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Salt Dome
A salt dome is a type of structural dome formed when a thick bed of evaporite minerals (mainly salt, or halite) found at depth intrudes vertically into surrounding rock strata, forming a diapir. It is important in petroleum geology because salt structures are impermeable and can lead to the formation of a stratigraphic trap. The formation of a salt dome begins with the deposition of salt in a restricted marine basin. Because the flow of salt-rich seawater into the basin is not balanced by outflow, much to all water lost from the basin is via evaporation, resulting in the precipitation and deposition of salt evaporites. The rate of sedimentation of salt is significantly larger than the rate of sedimentation of clastics,[1] but it is recognized that a single evaporation event is rarely enough to produce the vast quantities of salt needed to form a layer thick enough for salt diapirs to be formed
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Monolithic Dome
A monolithic dome (from Greek mono- and -lithic, meaning "one stone") is a structure cast in a one-piece form. The form may be permanent or temporary and may or may not remain part of the finished structure. Monolithic domes are a form of monolithic architecture. The igloo may be the earliest form of monolithic dome. While it is constructed of blocks of compressed snow, these blocks melt and re-freeze to form a strong, homogeneous structure. The dome-like shape of the igloo exhibits the two major advantages of a dome-shaped structure: great strength, and good insulation. The strength is due to the natural strength of the arch, and the insulation is due to the minimal surface area of a spherical section. The first modern monolithic dome structure was built in Provo, Utah, by architect Lee C. Knell, and opened in 1963 as an ice skating rink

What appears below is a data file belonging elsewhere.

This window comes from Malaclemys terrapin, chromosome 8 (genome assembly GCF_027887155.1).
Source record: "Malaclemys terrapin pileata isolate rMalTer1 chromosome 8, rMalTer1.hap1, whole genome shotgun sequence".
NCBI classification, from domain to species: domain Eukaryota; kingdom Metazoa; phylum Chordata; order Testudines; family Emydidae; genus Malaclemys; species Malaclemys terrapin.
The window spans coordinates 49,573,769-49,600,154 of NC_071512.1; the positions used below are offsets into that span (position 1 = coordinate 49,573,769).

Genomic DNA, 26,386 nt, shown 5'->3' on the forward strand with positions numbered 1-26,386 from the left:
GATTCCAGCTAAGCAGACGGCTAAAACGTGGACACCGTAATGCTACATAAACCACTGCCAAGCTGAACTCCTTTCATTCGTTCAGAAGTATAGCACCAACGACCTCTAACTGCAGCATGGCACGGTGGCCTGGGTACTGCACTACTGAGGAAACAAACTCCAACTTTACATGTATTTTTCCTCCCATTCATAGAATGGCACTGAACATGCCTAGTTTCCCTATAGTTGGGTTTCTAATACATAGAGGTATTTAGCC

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Fault (geology)
In geology, a fault is a planar fracture or discontinuity in a volume of rock across which there has been significant displacement as a result of rock-mass movement. Large faults within the Earth's crust result from the action of plate tectonic forces, with the largest forming the boundaries between the plates, such as subduction zones or transform faults.[1] Energy release associated with rapid movement on active faults is the cause of most earthquakes. Faults may also displace slowly, by aseismic creep.[2] A fault plane is the plane that represents the fracture surface of a fault. A fault trace or fault line is a place where the fault can be seen or mapped on the surface
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Proterozoic
The Proterozoic ( /ˌprtərəˈzɪk, prɒt-, -ər-, -trə-, -tr-/)[2][3][4] is a geological eon spanning the time from the appearance of oxygen in Earth's atmosphere to just before the proliferation of complex life (such as trilobites or corals) on the Earth. The name Proterozoic combines the two forms of ultimately Greek origin: protero- meaning "former, earlier", and -zoic, a suffix related to zoe "life"
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Neogene